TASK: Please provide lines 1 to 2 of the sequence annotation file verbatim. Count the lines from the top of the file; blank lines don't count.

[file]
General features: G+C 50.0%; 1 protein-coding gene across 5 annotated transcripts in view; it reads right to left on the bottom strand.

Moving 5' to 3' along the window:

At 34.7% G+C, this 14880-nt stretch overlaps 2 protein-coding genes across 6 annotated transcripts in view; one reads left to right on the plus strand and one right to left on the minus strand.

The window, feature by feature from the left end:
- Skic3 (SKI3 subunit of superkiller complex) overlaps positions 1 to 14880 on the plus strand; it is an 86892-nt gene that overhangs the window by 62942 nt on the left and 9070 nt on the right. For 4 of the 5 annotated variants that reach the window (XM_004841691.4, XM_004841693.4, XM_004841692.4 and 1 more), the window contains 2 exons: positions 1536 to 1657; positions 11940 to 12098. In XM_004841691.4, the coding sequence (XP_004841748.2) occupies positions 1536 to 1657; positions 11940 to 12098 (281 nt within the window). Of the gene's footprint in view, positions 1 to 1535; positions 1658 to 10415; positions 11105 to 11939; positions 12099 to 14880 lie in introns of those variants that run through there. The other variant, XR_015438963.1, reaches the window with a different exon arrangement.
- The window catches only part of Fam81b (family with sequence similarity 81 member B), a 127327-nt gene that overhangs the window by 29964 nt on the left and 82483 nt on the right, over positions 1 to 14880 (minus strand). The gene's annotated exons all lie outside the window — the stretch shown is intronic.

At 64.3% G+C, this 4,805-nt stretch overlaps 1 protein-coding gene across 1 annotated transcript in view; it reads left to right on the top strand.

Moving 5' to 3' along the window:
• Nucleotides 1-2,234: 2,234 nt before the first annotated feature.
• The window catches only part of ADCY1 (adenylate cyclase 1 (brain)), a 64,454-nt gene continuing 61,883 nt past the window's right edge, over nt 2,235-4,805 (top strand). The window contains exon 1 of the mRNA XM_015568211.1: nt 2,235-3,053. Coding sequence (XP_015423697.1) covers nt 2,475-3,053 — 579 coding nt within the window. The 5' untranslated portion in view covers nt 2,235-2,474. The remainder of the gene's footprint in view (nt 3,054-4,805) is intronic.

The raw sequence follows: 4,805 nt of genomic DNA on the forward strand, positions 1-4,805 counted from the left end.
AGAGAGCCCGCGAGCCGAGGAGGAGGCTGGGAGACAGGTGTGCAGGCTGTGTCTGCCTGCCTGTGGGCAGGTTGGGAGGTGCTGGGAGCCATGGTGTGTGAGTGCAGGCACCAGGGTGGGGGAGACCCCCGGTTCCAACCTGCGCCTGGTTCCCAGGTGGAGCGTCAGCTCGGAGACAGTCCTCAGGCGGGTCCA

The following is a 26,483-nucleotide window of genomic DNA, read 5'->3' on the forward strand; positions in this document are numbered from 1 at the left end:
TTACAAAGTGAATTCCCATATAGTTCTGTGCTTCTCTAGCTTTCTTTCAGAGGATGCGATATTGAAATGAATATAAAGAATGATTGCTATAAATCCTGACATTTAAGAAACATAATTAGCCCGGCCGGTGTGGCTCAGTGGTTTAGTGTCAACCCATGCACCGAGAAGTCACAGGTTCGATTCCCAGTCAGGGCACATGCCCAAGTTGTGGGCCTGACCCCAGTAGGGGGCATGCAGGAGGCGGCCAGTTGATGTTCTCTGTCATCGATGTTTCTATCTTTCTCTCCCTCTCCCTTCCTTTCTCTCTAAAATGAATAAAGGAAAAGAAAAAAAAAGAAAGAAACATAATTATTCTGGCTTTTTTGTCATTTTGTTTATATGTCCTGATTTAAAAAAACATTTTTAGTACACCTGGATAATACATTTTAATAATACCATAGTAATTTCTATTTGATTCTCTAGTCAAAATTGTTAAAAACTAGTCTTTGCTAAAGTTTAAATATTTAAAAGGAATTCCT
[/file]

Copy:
General features: G+C 50.0%; 1 protein-coding gene across 5 annotated transcripts in view; it reads right to left on the bottom strand.

Moving 5' to 3' along the window: